News Roundup for December 2, 2021

December 2, 2021

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J Street works to promote an open, honest and rigorous conversation about Israel. The opinions reflected in articles posted in the News Roundup do not necessarily reflect J Street’s positions, and their posting does not constitute an endorsement from J Street.

Celebrate Hanukkah with J Street! Every night of the holiday, we’re sharing with you something to ponder, something to enjoy, and something to do. The first four nights’ offerings are already up at Check back each night as you light the candles to help guide your evening discussion with family and friends.

J Street in the News

The Hill’s Top Lobbyists 2021, The Hill
Dylan Williams and J Street were named among the top lobbyists in Washington for the past year.

Biden: ‘We have to stand against the resurgence of this tide of antisemitism’, Jerusalem Post
J Street President, Jeremy Ben Ami, attended US President Joe Biden and First Lady Jill Biden’s traditional Hanukkiah lighting ceremony at the White House on Wednesday, during which Biden confirmed Professor Deborah Lipstadt as his choice for the next special envoy to monitor and combat antisemitism.

Top News and Analysis

Iran accuses Israel of ‘lies to poison’ nuclear talks, Reuters
Iran on Wednesday accused Israel of “”trumpeting lies to poison”” the Vienna talks on reviving Tehran’s 2015 nuclear agreement with major powers and it said all parties in the negotiations faced a test of their political will to complete the job.

Report: Israel failed to probe shootings at Gaza protests, ABC News
Rights groups said Thursday that Israel failed to investigate shootings that killed more than 200 Palestinians and wounded thousands at violent protests along the Gaza frontier in recent years, strengthening the case for the International Criminal Court to intervene.


US warns settlement building thwarts two-states as Atarot project advances, Jerusalem Post
The US warned that Israel’s settlement building thwarts a two-state resolution to the Israeli-Palestinian conflict as the Interior Ministry’s District Planning Committee prepares to debate a 9,000-unit housing project in the east Jerusalem neighborhood of Atarot.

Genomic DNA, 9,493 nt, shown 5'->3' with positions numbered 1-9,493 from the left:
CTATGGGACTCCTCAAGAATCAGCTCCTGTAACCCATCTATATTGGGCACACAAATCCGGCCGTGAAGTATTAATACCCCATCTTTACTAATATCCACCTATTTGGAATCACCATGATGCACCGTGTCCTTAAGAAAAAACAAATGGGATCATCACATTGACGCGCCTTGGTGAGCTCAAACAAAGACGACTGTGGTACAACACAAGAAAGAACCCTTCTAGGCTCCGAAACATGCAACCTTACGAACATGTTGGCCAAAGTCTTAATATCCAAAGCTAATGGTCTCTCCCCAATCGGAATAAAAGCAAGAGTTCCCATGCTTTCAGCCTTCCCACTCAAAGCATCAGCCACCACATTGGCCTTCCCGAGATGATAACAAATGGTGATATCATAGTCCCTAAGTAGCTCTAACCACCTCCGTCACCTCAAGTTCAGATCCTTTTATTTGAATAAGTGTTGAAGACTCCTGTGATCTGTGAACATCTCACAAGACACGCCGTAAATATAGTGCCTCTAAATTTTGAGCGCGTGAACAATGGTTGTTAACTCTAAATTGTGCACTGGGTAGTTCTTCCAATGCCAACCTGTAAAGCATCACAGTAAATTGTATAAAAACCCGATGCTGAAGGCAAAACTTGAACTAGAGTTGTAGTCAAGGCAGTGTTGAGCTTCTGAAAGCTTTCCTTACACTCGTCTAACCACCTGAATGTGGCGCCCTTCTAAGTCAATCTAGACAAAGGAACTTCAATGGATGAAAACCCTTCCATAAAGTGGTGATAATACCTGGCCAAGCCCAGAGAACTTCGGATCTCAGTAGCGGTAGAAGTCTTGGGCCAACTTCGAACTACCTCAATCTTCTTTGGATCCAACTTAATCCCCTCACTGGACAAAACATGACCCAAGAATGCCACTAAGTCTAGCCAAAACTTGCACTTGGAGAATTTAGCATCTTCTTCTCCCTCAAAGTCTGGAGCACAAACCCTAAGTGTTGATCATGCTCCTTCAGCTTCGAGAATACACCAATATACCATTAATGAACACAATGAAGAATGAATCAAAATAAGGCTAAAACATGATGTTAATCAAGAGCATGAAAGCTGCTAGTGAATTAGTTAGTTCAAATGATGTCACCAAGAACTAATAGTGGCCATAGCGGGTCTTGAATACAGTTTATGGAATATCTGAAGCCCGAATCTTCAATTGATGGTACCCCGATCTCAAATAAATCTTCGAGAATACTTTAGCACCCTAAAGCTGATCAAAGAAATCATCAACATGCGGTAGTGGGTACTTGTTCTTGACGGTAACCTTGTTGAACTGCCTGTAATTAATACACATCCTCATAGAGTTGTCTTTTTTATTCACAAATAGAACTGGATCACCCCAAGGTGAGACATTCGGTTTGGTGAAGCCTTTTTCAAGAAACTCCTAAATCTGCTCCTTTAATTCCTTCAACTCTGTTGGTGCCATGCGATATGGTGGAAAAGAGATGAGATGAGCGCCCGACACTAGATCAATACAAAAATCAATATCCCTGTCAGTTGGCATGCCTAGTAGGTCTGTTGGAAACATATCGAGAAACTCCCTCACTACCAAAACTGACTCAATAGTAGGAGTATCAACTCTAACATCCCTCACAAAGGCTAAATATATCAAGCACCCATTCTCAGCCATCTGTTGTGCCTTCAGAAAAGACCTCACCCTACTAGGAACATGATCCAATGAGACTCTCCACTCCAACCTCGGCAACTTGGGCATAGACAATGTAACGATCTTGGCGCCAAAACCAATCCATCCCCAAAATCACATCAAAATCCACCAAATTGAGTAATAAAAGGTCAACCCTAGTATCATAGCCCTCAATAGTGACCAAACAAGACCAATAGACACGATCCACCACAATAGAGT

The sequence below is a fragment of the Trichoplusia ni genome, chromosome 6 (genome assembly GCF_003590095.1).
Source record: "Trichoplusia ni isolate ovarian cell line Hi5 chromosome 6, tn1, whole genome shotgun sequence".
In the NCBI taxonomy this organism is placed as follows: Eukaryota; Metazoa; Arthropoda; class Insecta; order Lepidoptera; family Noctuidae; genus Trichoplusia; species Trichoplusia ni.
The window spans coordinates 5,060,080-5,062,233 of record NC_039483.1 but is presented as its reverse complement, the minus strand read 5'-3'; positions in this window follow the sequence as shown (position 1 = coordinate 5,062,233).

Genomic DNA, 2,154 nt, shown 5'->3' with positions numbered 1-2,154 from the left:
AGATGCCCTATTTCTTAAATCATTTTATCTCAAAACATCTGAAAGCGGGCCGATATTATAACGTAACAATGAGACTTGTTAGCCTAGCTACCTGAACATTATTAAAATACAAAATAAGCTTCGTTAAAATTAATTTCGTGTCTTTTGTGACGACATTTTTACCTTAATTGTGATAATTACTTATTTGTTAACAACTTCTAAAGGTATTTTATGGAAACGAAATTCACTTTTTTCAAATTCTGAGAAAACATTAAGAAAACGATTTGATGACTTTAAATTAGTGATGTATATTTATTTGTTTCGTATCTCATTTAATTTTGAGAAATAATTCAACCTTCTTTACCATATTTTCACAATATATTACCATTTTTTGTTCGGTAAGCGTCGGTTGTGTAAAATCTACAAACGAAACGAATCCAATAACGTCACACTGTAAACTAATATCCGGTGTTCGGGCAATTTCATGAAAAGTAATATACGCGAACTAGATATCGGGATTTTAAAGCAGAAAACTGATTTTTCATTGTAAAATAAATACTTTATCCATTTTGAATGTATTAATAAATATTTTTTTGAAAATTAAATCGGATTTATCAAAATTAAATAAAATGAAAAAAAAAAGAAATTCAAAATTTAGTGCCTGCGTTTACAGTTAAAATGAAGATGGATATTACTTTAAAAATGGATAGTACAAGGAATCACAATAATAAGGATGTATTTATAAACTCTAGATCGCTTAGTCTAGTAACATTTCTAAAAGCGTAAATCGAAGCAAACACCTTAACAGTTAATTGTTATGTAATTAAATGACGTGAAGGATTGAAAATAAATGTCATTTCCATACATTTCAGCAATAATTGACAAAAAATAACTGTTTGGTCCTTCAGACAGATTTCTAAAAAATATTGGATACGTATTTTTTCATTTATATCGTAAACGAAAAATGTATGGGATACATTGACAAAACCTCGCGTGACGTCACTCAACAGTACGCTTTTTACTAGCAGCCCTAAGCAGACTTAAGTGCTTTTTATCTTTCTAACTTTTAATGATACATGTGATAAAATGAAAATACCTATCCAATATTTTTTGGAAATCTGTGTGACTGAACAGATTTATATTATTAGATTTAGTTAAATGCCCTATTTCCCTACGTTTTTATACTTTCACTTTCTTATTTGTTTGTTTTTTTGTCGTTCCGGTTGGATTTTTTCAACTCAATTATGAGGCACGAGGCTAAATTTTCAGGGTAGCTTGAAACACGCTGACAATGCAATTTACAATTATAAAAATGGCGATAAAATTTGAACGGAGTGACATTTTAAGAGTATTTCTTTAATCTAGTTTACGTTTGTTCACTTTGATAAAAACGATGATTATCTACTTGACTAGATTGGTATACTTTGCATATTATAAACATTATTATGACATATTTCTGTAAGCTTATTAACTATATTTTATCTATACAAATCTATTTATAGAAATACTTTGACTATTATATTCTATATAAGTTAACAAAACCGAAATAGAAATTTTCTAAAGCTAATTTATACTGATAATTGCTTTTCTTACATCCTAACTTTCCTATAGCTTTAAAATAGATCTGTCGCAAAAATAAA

Netanyahu trial witness says interrogators threatened to destroy his family, Times of Israel
A key witness for the prosecution in former prime minister Benjamin Netanyahu’s trial testified Wednesday that police interrogators threatened to destroy his relationships with his family members if he did not turn on his ex-boss.

In Paris, Israel’s Lapid continues to call for more sanctions on Iran, Al-Monitor
Meeting in Paris with French President Emmanuel Macron, Foreign Minister Yair Lapid once again made the case for tighter sanctions on Iran.

IDF to probe service conditions in nonmilitary units amid prison ‘pimping’ scandal, Times of Israel
The Israel Defense Forces and Defense Ministry will establish a special team to examine the service conditions of conscripts recruited to units outside of the military to ensure they are appropriate, the IDF said in a statement Wednesday.

Israeli army: Two Israelis drove into Ramallah, car torched, AP News
Two Israelis drove into the Palestinian city of Ramallah Wednesday, and their car was surrounded by a crowd and set ablaze, according to the Israeli army and video footage posted online. Palestinian police turned the men over to Israel.

Opinion and Analysis

Iran Feels Cornered by the Biden Administration, The Atlantic
Kim Ghattas explores the rapidly changing regional landscape in the Middle East, making Iran unlikely to compromise in nuclear talks. She writes, “Crisis is always around the corner in the Middle East, and if the nuclear negotiations with Iran go nowhere, tensions will rise again rapidly. This is where the unusual level of inter-Arab dialogue and efforts at cooperation could provide some balance, and a rare win-win for everyone. Except the leaders of Iran.”

‘The occupation is trying to uproot us. Art can bring us back’, 972 Mag
A profile of Fida’a Ataya, a Palestinian storyteller using art as a means of resisting the settlers who have taken over the landscape of her childhood.

In Israel, the New U.S. Ambassador’s Home Lacks a Certain View, The New York Times
The newest American ambassador to Israel, Thomas R. Nides, who arrived in Israel on Monday, has said he will live in Jerusalem to be near the embassy. More than half of the embassy’s staff members, however, still live in Tel Aviv, hampered by Jerusalem’s skyrocketing housing prices and security precautions required for American officials living there. That arrangement will require Mr. Nides to make the hourlong drive several times each week to meet with his own diplomats.